The International Committee for Future Accelerators (ICFA) is a biannual gathering of the heads of major particle physics labs and institutes from around the world for the purpose of sharing news, liaising, and working together to promote global collaboration in our field. The Linear Collider Collaboration (LCC) has its mandate from ICFA, and the LC oversight Board (LCB) met in association with the recent ICFA meeting [see other article] to monitor progress on the three main LCC elements: the ILC, CLIC, and Detector & Physics groups.
One of the key issues discussed was the best way to proceed with organising global linear-collider affairs over the next few years. This will be a critical period during which several milestones will be reached:
- For the ILC we hope that the Japanese authorities will reach a conclusion on whether to proceed and implement the ILC in Japan.
- For CLIC there will be an intense preparation of a ‘Project Plan’ as input to the next update of the European Strategy for Particle Physics, so that CLIC can be considered (along with the Future Circular Collider (FCC)) as a possible post-LHC energy-frontier facility.
- From the LHC we look forward to a stream of physics results from ‘Run 2’ as more data come in at the new maximum 13-TeV proton-proton collision energy.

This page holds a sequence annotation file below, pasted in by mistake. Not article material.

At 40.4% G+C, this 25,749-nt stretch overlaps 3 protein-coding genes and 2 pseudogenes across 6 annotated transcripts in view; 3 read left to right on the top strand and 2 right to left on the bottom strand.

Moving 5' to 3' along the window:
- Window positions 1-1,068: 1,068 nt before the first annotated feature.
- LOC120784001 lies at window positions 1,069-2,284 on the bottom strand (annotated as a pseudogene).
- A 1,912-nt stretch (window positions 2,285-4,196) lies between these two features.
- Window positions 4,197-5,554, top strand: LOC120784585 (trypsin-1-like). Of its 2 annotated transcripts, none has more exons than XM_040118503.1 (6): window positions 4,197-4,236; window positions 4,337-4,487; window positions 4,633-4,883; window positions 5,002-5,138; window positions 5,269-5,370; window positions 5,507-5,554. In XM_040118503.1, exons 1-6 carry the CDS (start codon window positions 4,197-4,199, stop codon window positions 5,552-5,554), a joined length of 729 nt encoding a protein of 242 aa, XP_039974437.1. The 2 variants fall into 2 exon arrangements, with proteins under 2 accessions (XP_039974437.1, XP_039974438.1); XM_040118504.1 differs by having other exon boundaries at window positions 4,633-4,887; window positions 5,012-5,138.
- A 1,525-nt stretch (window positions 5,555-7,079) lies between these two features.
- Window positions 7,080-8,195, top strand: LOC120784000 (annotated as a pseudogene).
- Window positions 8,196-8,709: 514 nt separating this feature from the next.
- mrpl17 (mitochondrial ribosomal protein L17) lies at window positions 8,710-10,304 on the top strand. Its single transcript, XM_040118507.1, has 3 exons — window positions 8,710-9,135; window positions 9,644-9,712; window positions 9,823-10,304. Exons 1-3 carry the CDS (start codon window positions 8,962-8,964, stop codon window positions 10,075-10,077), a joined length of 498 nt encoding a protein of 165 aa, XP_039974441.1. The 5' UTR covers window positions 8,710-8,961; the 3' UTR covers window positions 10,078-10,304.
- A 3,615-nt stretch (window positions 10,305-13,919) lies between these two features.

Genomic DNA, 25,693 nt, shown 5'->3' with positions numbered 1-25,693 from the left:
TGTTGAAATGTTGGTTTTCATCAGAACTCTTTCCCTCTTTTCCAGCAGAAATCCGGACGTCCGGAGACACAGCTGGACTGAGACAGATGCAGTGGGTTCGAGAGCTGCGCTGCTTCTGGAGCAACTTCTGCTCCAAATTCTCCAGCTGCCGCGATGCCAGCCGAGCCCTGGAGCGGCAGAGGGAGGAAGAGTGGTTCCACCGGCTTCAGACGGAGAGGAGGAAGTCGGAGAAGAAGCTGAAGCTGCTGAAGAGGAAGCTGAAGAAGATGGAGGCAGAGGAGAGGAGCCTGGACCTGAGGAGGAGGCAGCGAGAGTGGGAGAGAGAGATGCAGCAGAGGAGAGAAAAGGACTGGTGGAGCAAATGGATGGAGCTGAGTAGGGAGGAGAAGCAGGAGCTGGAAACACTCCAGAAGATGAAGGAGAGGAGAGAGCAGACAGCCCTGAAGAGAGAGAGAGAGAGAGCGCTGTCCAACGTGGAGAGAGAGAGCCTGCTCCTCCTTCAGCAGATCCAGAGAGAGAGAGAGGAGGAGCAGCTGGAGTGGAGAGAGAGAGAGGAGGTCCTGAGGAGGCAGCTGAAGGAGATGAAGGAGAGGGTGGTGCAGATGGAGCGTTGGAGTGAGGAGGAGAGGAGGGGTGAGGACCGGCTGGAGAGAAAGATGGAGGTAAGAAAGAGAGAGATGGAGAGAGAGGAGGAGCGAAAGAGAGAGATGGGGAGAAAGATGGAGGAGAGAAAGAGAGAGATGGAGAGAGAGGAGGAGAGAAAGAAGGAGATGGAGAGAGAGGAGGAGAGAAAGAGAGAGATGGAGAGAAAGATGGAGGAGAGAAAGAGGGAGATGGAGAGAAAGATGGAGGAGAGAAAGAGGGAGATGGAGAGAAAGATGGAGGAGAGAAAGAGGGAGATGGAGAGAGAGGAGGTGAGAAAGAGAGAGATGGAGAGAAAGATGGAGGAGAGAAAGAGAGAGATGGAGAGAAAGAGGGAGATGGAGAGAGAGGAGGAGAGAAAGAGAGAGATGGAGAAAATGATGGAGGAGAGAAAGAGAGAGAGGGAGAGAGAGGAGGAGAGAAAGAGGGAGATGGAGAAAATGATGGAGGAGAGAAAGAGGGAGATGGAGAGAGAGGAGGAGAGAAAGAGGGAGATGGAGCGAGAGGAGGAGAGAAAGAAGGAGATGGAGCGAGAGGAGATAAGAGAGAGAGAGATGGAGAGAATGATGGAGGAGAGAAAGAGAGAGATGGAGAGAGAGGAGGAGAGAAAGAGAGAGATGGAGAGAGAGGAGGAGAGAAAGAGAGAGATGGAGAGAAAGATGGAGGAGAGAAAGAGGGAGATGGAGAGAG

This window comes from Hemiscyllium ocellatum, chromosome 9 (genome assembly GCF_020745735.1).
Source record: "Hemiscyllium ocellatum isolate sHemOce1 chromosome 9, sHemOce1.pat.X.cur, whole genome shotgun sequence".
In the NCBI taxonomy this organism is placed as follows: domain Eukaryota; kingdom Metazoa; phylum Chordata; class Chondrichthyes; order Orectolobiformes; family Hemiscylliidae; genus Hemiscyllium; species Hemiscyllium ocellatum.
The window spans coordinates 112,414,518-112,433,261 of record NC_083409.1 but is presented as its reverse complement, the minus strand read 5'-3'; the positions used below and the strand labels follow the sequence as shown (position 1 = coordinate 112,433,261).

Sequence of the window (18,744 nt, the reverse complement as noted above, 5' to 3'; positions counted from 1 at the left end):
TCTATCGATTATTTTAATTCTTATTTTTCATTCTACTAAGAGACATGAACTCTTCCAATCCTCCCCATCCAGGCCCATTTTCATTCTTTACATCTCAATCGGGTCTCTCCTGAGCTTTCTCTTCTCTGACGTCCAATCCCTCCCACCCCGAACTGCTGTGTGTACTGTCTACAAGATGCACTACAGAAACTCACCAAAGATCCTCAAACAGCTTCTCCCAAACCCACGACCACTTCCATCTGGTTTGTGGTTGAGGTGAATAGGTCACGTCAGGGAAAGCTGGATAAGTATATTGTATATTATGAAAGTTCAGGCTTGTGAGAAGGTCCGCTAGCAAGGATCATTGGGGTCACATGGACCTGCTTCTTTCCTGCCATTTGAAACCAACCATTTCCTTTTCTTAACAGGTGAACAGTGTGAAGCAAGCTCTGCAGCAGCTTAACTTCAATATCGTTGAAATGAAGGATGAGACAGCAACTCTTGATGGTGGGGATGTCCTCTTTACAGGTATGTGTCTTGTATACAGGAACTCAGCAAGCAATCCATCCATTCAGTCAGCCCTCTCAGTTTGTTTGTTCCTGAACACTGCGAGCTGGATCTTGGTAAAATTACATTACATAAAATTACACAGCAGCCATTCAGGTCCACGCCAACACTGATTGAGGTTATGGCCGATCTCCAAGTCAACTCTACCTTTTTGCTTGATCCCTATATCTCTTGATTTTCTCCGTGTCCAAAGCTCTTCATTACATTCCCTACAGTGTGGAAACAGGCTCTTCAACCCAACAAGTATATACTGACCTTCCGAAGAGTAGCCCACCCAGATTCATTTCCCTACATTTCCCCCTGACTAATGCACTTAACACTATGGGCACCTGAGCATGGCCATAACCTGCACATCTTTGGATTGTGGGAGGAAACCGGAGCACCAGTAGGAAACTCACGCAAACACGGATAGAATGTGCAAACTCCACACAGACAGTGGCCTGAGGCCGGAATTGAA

As I said in my last Director’s Corner, we must be ready for what Nature has in store for us, even (especially!) if it is not something we had fully anticipated. A good example is provided by hints of a possible new particle state of mass 750 GeV, decaying into two photons, seen, with currently very modest statistical significance, by the LHC experiments ATLAS and CMS. More data will tell us if this is simply an upward statistical fluctuation of the background, or truly evidence for a new particle; but if the effect were real how would the linear-collider community respond?
Would we imagine a gamma-gamma collider for making a new 750-GeV particle? In fact the idea of a gamma-gamma collider is not new and has been studied for as long as we have been planning linear colliders. Much work has been devoted by a band of dedicated experts to a conceptual design for a gamma-gamma collider. However, for the last decade or so most of us have imagined this option as a possible future extension to an electron-positron collider such as ILC or CLIC. Should the ATLAS and CMS hints motivate us to dust off the earlier design studies and look again at this concept? And, moreover, since only high-energy electrons are required for making high-energy photons, should we think further about an electron-electron collider? This is another cherished old idea – has its time finally come? Of course we must be patient and allow the LHC data to speak, but it is fun to speculate, and it would be prudent to ‘expect the unexpected’.
Returning to where I started – the ICFA meeting: an expert group was commissioned to come up with a proposal for guiding the LC community through these next few critical years. The group could hardly be more distinguished, comprising the Directors General of CERN and KEK, the Director of Fermilab, and the Research Director of DESY. We eagerly await their wisdom and good counsel – to be presented at the next ICFA meeting in Chicago in August – watch this space!